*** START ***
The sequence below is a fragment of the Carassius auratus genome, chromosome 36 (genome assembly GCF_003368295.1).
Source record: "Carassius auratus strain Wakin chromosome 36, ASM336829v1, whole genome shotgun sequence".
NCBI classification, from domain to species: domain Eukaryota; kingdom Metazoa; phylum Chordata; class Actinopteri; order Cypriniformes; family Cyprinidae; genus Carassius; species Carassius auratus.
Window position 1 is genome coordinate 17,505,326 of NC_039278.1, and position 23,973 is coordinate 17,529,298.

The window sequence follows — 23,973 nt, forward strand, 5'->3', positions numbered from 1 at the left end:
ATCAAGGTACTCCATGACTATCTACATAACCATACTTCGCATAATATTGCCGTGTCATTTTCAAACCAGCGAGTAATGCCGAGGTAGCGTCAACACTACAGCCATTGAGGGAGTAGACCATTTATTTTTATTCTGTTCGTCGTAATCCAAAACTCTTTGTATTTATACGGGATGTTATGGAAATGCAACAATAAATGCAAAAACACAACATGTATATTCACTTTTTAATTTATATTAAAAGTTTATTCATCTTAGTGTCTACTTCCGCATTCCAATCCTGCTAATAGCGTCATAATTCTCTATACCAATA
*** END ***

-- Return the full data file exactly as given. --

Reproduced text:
The sequence below is a fragment of the Carassius auratus genome, chromosome 36 (genome assembly GCF_003368295.1).
Source record: "Carassius auratus strain Wakin chromosome 36, ASM336829v1, whole genome shotgun sequence".
NCBI classification, from domain to species: domain Eukaryota; kingdom Metazoa; phylum Chordata; class Actinopteri; order Cypriniformes; family Cyprinidae; genus Carassius; species Carassius auratus.
Window position 1 is genome coordinate 17,505,326 of NC_039278.1, and position 23,973 is coordinate 17,529,298.

The window sequence follows — 23,973 nt, forward strand, 5'->3', positions numbered from 1 at the left end:
ATCAAGGTACTCCATGACTATCTACATAACCATACTTCGCATAATATTGCCGTGTCATTTTCAAACCAGCGAGTAATGCCGAGGTAGCGTCAACACTACAGCCATTGAGGGAGTAGACCATTTATTTTTATTCTGTTCGTCGTAATCCAAAACTCTTTGTATTTATACGGGATGTTATGGAAATGCAACAATAAATGCAAAAACACAACATGTATATTCACTTTTTAATTTATATTAAAAGTTTATTCATCTTAGTGTCTACTTCCGCATTCCAATCCTGCTAATAGCGTCATAATTCTCTATACCAATA